Aeon Flux (review)
There’s exactly one good moment in Aeon Flux that I can see: It’s the tiniest bit of throwaway stuff amidst disaster on a grand scale, but still, it’s there. Charlize Theron’s tough-chick assassin/rebel Aeon is actually, like, rescuing a guy, and a powerful, strong, smart guy at that, and as they run along crowded city streets, she’s the one leading him along by the hand, and when he gets shot, she’s the one supporting his injured body, slumped under his weight as they move — she’s the one protecting him. She’s strong, sure, but he’s not weak, just vulnerable and lost, and it’s just a cool little reversal of clichéd depiction of the genders that understands that guys don’t automatically have to be emasculated when women get powerful and capable.
Look, I’m stretching to find something positive to say about Aeon Flux cuz I really wanted to like it. Even after the very bad sign of it not being screened in advance for critics. Cuz Charlize keeps growing on me, and you can see that she approached this babe from the world of animation with the right mix of seriousness and silliness, like she wants to do the character justice but recognizes at the same time how silly she really is. Cuz director Karyn Kusama (Girlfight) clearly has a flair for cinematic style and visual elan. Cuz I’ve finally pretty much decided, after a lot of vacillating through a lot of movies, that I like Marton Csokas, and he doesn’t sneer so much here as he usually does, which is a good thing — he’s got a great and genuine smile, it turns out.
Theron and Kusama and Csokas make me want to not be mean, but damn, this is some dumb crap. I’ve never seen the MTV animated series upon which this is based, but from what I can gather from online episode guides, a whole lotta stuff has been left out and truncated and just plain changed from the source material, and it’s obvious. This could have been, maybe, a rich and fascinating invented place to explore and hang out in, but instead it feels like exactly what it is: a bullshit Hollywood excuse for science fiction. It’s absolutely preposterous, this future world of the year 2415, in which all the surviving peoples of the Earth, five million of them, are living in one walled city after a massive plague four centuries earlier, and these must be the people most drugged into submission ever for not one of them to have ever, in all that time, wanted to go outside that wall. And yet there’s no sense at all of what stops the malcontents from venturing out on their own except that benevolent dictator Trevor Goodchild (Csokas: The Great Raid, Kingdom of Heaven) loves them all so much. No amount of propaganda about what a mess the world outside the walls is could possibly stop everyone in their curious tracks. People are just too damn ornery and nosy, except in crap movies like this one.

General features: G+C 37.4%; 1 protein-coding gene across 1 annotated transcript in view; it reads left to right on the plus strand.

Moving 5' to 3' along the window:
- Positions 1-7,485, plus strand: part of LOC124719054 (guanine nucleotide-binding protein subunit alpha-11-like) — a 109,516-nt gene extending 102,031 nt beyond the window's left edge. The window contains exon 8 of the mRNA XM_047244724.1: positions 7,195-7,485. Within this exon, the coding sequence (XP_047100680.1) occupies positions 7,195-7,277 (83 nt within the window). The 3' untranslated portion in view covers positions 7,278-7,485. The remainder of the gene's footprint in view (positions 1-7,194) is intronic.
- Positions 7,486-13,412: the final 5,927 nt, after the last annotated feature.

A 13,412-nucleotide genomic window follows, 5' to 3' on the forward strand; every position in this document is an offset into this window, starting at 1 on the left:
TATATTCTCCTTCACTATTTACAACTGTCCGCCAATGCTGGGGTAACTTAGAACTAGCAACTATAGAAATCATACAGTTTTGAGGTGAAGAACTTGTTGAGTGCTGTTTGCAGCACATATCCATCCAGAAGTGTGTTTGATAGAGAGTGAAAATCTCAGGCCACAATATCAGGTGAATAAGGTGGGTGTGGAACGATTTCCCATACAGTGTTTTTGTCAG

Preposterousness in itself isn’t necessarily the death of fiction, especially science fiction — like the major scientific blunder the film makes with regard to one aspect of genetic science, which, if you can get past it, doesn’t automatically have to kill the vibe. (I won’t reveal the nature of this blunder because it’s kind of a Big Secret, and the prospect of Charlize in spandex for 90 minutes is sure to drive some poor souls to the multiplex, and I wouldn’t want to spoil anything for them.) But Aeon Flux doesn’t make sense on its own terms: Not only are the people of this last city so ridiculously stupid that they have not noticed the giveaway aspect of the Goodchild regime that is an instant clue to the Big Secret it’s supposedly trying to keep, but the Goodchild regime is so idiotically complacent in its “security” that it cannot possibly have lasted so long against the highly organized and motivated resistance of which Aeon (Theron: Monster, The Italian Job) is a member.
It makes ya wanna cry, when science fiction goes so wrong like this. SF don’t get no respect from Hollywood because people still go see it even when it’s this moronic. Overly hormonal teenage boys are ruining things for everyone… not that Charlize isn’t gorgeous, but c’mon: have some self-respect, guys. Or at least stop ruining it for the rest of us, who need some decent story along with the eye candy.
Why there is a resistance is also a matter of some debate, because everything frankly seems really cool in this future world: it looks like Star Trek‘s Federation utopia, where everyone is attractive and dresses great and lives on weird alien fruit and there’s, like, manicured gardens everywhere. There’s some vague chatter about “something being wrong with the world,” but hell, that could be said about any society humans have ever lived in. And still, you don’t see me plotting to assassinate our Glorious Leader, do you? Then again, I could never pull off that absurd nightie that Charlize can get away with.
You know what Aeon Flux ends up looking like, with all its abundant style and all its lack of substance and all its disdain for logical editing? A high-concept fashion spread. The models all pull impossible and unnatural poses and the clothes are all ludicrous, and everyone is selling a little piece of their raw and arty soul for riches and fame. How does a Kusama go from the funky and strong Girlfight to this? Why is a Theron so desperate to be an action heroine that she’ll descend to this? Such are the mysteries that keep me at this game long past the point when any sane person would have long since given up.